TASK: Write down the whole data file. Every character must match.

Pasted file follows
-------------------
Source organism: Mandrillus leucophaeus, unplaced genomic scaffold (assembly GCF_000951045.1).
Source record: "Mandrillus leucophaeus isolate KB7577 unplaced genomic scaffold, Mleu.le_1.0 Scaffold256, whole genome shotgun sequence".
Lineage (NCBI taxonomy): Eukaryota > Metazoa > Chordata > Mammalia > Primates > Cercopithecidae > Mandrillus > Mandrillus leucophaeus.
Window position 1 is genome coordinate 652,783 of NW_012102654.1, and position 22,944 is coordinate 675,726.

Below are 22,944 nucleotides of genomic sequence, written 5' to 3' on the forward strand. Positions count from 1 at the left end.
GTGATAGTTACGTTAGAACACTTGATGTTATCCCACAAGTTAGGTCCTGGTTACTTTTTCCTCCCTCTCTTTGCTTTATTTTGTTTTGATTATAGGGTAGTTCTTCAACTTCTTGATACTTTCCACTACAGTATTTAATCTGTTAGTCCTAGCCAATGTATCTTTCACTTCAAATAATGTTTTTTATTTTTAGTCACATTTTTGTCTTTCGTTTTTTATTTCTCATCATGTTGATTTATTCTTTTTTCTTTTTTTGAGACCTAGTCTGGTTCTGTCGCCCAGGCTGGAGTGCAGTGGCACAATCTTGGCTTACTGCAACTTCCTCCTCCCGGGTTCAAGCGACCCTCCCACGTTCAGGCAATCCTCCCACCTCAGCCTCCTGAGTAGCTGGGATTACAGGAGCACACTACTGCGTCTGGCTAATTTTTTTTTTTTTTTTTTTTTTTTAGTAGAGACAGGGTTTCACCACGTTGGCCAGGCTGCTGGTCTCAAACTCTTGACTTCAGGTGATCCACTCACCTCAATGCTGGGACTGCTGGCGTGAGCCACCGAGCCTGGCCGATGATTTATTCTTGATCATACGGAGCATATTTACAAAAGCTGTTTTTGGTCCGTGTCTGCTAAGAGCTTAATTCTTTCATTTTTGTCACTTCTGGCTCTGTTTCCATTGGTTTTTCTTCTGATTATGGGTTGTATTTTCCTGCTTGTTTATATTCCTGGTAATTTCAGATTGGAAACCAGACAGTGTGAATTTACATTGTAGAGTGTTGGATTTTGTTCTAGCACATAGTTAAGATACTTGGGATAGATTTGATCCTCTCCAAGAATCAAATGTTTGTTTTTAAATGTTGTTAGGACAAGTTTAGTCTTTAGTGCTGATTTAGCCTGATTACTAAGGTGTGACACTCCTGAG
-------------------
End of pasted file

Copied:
Source organism: Mandrillus leucophaeus, unplaced genomic scaffold (assembly GCF_000951045.1).
Source record: "Mandrillus leucophaeus isolate KB7577 unplaced genomic scaffold, Mleu.le_1.0 Scaffold256, whole genome shotgun sequence".
Lineage (NCBI taxonomy): Eukaryota > Metazoa > Chordata > Mammalia > Primates > Cercopithecidae > Mandrillus > Mandrillus leucophaeus.
Window position 1 is genome coordinate 652,783 of NW_012102654.1, and position 22,944 is coordinate 675,726.

Below are 22,944 nucleotides of genomic sequence, written 5' to 3' on the forward strand. Positions count from 1 at the left end.
GTGATAGTTACGTTAGAACACTTGATGTTATCCCACAAGTTAGGTCCTGGTTACTTTTTCCTCCCTCTCTTTGCTTTATTTTGTTTTGATTATAGGGTAGTTCTTCAACTTCTTGATACTTTCCACTACAGTATTTAATCTGTTAGTCCTAGCCAATGTATCTTTCACTTCAAATAATGTTTTTTATTTTTAGTCACATTTTTGTCTTTCGTTTTTTATTTCTCATCATGTTGATTTATTCTTTTTTCTTTTTTTGAGACCTAGTCTGGTTCTGTCGCCCAGGCTGGAGTGCAGTGGCACAATCTTGGCTTACTGCAACTTCCTCCTCCCGGGTTCAAGCGACCCTCCCACGTTCAGGCAATCCTCCCACCTCAGCCTCCTGAGTAGCTGGGATTACAGGAGCACACTACTGCGTCTGGCTAATTTTTTTTTTTTTTTTTTTTTTTTAGTAGAGACAGGGTTTCACCACGTTGGCCAGGCTGCTGGTCTCAAACTCTTGACTTCAGGTGATCCACTCACCTCAATGCTGGGACTGCTGGCGTGAGCCACCGAGCCTGGCCGATGATTTATTCTTGATCATACGGAGCATATTTACAAAAGCTGTTTTTGGTCCGTGTCTGCTAAGAGCTTAATTCTTTCATTTTTGTCACTTCTGGCTCTGTTTCCATTGGTTTTTCTTCTGATTATGGGTTGTATTTTCCTGCTTGTTTATATTCCTGGTAATTTCAGATTGGAAACCAGACAGTGTGAATTTACATTGTAGAGTGTTGGATTTTGTTCTAGCACATAGTTAAGATACTTGGGATAGATTTGATCCTCTCCAAGAATCAAATGTTTGTTTTTAAATGTTGTTAGGACAAGTTTAGTCTTTAGTGCTGATTTAGCCTGATTACTAAGGTGTGACACTCCTGAG